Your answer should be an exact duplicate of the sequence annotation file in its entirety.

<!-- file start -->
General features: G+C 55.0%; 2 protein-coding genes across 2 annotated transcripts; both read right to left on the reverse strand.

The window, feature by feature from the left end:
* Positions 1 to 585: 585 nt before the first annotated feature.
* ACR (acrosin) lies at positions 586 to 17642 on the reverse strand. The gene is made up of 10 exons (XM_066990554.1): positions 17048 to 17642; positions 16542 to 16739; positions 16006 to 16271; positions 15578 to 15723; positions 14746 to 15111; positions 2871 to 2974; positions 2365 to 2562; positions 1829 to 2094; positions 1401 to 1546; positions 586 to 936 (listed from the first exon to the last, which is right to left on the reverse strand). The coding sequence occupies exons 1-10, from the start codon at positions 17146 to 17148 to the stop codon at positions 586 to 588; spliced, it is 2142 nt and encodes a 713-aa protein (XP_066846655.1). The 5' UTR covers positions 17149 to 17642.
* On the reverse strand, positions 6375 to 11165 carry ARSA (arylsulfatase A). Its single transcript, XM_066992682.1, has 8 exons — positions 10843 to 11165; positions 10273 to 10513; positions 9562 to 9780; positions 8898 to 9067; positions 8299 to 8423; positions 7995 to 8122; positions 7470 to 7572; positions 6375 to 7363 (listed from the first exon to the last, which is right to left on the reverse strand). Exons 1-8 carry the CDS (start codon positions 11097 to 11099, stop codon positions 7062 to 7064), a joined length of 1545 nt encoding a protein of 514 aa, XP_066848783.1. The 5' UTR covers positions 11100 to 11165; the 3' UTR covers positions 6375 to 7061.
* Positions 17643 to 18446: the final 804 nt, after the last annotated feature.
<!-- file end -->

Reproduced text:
General features: G+C 55.0%; 2 protein-coding genes across 2 annotated transcripts; both read right to left on the reverse strand.

The window, feature by feature from the left end:
* Positions 1 to 585: 585 nt before the first annotated feature.
* ACR (acrosin) lies at positions 586 to 17642 on the reverse strand. The gene is made up of 10 exons (XM_066990554.1): positions 17048 to 17642; positions 16542 to 16739; positions 16006 to 16271; positions 15578 to 15723; positions 14746 to 15111; positions 2871 to 2974; positions 2365 to 2562; positions 1829 to 2094; positions 1401 to 1546; positions 586 to 936 (listed from the first exon to the last, which is right to left on the reverse strand). The coding sequence occupies exons 1-10, from the start codon at positions 17146 to 17148 to the stop codon at positions 586 to 588; spliced, it is 2142 nt and encodes a 713-aa protein (XP_066846655.1). The 5' UTR covers positions 17149 to 17642.
* On the reverse strand, positions 6375 to 11165 carry ARSA (arylsulfatase A). Its single transcript, XM_066992682.1, has 8 exons — positions 10843 to 11165; positions 10273 to 10513; positions 9562 to 9780; positions 8898 to 9067; positions 8299 to 8423; positions 7995 to 8122; positions 7470 to 7572; positions 6375 to 7363 (listed from the first exon to the last, which is right to left on the reverse strand). Exons 1-8 carry the CDS (start codon positions 11097 to 11099, stop codon positions 7062 to 7064), a joined length of 1545 nt encoding a protein of 514 aa, XP_066848783.1. The 5' UTR covers positions 11100 to 11165; the 3' UTR covers positions 6375 to 7061.
* Positions 17643 to 18446: the final 804 nt, after the last annotated feature.